Mackay's new industry has not been without drawbacks. Half the fishing fleet has switched to trochus, with a resultant drop in export of fish to southern markets. The big influx of coloured men has caused some trouble on the waterfront. Police have had to take into custody teenage white girls found living aboard luggers with native crews. Residents have complained of drunken orgies by trochus divers, and a strict watch has to be kept on waterfront hotels. Nevertheless, the city is settling down well to what promises to be its biggest source of wealth from the sea.

Townsville Daily Bulletin (Qld. : 1907 - 1954) Sat 30 Jun 1951 Page 2

https://trove.nla.gov.au/newspaper/article/63383198

NORTHERN STAR AFTER TROCHUS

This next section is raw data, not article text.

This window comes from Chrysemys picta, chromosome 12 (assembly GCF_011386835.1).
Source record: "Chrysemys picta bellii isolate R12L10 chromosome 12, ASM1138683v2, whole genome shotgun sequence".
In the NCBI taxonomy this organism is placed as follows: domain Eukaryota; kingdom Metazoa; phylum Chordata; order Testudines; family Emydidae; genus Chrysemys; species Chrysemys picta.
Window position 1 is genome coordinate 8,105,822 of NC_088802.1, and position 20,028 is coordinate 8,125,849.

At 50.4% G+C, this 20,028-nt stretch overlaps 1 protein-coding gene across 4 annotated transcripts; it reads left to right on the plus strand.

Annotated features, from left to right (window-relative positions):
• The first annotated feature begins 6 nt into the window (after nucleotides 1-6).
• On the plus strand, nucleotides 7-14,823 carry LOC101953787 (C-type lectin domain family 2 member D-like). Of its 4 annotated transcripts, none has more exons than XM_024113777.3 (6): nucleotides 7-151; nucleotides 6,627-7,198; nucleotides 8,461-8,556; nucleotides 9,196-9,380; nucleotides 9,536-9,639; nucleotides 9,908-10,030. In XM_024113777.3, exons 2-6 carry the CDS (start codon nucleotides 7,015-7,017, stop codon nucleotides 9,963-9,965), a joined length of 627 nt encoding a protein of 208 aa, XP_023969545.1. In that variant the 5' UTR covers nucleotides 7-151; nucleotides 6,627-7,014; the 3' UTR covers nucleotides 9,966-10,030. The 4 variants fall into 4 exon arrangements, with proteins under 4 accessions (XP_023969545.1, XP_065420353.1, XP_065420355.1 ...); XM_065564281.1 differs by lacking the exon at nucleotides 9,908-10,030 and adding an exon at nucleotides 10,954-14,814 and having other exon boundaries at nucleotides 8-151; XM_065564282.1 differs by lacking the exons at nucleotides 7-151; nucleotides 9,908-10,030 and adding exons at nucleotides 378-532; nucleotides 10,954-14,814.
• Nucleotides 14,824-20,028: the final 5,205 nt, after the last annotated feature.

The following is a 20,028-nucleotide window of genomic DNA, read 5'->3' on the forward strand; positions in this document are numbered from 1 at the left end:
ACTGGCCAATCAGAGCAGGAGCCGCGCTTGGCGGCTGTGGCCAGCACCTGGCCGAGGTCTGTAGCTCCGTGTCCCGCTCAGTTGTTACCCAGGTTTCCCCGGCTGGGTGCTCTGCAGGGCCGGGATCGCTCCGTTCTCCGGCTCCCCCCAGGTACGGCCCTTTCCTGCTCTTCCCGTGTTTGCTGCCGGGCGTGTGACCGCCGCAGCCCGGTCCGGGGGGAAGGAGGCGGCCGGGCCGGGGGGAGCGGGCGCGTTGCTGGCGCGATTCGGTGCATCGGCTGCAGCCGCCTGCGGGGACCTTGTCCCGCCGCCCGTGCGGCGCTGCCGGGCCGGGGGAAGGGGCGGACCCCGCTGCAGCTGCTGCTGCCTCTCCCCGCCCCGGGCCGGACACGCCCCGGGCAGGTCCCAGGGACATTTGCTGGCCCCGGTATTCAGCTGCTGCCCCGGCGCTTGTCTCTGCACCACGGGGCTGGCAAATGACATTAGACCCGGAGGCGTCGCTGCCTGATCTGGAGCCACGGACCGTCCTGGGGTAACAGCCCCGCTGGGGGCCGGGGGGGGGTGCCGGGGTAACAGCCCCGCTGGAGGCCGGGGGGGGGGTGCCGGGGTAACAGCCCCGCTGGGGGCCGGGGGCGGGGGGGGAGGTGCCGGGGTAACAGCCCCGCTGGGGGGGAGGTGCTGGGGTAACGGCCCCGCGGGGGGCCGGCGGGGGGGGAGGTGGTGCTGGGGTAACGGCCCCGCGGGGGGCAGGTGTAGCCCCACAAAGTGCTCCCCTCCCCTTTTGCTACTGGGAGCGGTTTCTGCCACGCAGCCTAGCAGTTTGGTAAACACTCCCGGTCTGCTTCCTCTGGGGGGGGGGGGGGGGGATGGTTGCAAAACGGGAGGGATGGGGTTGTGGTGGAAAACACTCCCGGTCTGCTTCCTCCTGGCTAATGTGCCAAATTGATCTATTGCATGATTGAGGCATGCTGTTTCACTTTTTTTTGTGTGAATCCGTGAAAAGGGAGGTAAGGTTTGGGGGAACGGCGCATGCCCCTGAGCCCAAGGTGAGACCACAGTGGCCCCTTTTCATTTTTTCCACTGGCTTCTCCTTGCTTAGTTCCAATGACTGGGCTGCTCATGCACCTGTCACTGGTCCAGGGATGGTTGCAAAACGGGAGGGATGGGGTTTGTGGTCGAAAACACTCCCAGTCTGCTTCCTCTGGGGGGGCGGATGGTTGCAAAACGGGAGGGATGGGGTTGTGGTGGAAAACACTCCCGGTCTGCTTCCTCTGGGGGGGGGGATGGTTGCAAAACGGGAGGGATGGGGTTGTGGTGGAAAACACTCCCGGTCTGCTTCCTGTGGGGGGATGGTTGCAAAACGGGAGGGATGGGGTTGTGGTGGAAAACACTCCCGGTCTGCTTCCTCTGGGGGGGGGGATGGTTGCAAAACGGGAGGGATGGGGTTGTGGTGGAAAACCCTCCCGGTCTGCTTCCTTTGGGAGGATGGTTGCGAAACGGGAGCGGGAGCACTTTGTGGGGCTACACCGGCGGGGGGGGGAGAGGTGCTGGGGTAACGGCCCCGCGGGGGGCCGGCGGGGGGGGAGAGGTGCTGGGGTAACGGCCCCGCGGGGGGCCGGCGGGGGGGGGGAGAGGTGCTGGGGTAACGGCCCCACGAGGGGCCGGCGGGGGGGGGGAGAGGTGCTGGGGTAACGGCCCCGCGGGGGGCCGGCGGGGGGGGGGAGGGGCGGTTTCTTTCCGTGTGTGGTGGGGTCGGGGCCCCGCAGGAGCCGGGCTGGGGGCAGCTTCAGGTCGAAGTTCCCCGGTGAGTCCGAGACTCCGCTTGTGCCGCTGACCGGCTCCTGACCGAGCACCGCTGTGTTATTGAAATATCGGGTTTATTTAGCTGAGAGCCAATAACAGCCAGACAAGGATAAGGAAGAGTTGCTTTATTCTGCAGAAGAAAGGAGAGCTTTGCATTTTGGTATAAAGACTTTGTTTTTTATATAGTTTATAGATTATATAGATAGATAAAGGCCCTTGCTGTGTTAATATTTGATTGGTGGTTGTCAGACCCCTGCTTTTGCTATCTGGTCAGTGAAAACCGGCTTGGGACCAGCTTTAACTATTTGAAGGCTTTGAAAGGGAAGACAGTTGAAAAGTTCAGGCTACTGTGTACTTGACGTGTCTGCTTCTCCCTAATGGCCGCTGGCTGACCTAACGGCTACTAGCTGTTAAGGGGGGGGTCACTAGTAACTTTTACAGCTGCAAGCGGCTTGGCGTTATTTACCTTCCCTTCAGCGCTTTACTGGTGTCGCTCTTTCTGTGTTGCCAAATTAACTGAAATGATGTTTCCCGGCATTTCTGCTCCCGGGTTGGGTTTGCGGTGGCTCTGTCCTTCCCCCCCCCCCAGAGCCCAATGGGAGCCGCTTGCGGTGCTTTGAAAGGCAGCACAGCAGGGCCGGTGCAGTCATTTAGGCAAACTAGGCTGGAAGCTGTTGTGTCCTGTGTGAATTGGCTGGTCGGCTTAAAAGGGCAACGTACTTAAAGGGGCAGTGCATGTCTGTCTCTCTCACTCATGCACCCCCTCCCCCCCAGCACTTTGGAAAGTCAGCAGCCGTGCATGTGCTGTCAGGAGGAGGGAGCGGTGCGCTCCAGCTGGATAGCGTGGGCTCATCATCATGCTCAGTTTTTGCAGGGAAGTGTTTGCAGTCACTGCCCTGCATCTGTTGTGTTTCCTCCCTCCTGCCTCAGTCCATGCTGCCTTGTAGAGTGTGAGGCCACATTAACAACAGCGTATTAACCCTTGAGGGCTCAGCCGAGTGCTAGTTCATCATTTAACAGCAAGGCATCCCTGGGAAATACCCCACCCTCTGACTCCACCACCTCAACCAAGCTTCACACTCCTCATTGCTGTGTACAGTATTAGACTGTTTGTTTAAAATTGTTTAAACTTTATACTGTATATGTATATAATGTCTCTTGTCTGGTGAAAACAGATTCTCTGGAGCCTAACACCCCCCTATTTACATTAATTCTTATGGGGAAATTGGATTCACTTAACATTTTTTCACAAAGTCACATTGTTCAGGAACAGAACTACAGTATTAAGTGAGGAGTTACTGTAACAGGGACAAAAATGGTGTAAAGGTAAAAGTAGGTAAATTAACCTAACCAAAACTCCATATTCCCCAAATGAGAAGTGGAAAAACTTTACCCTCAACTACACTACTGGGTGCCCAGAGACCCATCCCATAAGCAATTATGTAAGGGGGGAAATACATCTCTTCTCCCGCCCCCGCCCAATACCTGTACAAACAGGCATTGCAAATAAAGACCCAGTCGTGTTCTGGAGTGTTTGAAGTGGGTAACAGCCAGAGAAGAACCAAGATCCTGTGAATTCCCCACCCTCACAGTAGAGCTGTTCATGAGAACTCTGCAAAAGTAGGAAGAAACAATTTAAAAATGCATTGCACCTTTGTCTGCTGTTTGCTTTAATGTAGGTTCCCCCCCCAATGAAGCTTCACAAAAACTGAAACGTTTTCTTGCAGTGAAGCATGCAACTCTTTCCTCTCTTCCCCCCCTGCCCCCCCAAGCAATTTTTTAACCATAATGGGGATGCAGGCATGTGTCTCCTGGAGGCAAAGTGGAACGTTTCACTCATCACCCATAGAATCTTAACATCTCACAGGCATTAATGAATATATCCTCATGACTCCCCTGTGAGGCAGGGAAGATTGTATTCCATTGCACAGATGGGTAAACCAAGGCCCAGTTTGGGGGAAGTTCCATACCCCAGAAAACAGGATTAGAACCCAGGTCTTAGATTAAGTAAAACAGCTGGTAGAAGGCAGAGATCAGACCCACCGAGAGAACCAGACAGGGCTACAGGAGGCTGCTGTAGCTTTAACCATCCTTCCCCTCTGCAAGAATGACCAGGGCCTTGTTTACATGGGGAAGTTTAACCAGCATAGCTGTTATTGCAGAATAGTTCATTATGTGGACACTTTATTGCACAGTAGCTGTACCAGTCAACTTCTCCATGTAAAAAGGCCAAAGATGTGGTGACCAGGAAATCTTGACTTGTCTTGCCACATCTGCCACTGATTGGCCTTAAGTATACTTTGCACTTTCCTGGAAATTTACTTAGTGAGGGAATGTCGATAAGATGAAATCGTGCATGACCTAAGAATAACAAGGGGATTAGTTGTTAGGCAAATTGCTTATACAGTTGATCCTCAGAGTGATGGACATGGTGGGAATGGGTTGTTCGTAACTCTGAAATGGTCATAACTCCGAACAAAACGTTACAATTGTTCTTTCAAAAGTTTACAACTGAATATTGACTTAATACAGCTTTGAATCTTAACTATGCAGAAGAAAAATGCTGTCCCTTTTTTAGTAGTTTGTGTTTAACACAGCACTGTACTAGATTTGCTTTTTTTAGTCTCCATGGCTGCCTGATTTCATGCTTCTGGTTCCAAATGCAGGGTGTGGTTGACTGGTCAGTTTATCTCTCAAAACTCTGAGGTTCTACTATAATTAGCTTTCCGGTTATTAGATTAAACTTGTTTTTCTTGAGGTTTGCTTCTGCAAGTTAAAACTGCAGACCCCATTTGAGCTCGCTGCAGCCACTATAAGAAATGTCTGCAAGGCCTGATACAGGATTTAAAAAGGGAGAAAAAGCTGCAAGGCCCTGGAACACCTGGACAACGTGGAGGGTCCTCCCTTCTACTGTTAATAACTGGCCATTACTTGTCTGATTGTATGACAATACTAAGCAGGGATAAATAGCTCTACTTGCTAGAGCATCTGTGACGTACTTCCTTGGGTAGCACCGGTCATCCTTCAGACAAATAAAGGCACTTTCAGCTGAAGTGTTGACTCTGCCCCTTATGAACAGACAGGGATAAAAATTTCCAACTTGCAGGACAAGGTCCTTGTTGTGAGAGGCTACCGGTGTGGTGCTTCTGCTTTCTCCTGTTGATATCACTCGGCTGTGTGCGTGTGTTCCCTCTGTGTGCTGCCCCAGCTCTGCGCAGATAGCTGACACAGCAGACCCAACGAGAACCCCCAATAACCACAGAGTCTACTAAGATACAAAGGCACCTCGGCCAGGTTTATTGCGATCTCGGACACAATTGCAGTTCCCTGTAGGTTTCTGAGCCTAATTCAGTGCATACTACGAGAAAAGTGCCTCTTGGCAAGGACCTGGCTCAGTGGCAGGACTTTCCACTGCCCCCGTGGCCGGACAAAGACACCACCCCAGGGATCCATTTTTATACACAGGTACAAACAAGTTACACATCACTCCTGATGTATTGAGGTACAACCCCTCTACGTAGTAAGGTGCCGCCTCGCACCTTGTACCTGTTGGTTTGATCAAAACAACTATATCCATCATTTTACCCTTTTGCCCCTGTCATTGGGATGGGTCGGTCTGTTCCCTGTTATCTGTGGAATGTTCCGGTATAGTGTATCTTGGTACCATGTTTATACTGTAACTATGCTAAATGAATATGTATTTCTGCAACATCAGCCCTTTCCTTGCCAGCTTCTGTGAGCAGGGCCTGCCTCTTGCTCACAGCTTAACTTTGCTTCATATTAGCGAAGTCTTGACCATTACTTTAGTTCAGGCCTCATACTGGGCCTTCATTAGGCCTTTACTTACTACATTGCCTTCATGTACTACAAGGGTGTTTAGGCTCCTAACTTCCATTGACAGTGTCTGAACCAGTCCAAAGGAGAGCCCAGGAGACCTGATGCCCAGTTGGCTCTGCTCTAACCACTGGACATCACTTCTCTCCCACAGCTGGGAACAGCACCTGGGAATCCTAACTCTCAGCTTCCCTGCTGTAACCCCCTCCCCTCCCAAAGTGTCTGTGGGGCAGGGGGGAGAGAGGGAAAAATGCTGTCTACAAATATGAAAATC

A Barrier Reef luxury cruiser Is now trochus shell fishing in northern waters. The vessel is the m.v. Northern Star at present berthed in Townsville. Northern Star has a crew of 16, including 12 divers. Cabins and saloons have been reconverted Into holds and crew's quarters. The original main saloon is now the main crew's quarters and contains 12 bunks installed in four tiers of three. Northern Star sailed from Cairns on May 6 and headed for Mackay from where operations commenced. Trochus shell hauls from Redbill and Denton reefs only totaled three and a half tons, because these reefs had been worked previously. White divers were used as an experiment in the trochus shell gathering on the reefs. Crew members on the Northern Star say that although the Northern Star was originally a luxury cruiser their journey was not a luxury cruise. They say they are dissatisfied with the ship and the trip in general. For the past month Northern Star has been cruising the outer Bel Cay reef.

The Maritime Worker (Melbourne, Vic. : 1938 - 1954), Saturday 12 January 1952, page 3. http://trove.nla.gov.au/newspaper/article/209322664

The Northern Star By J. HOWE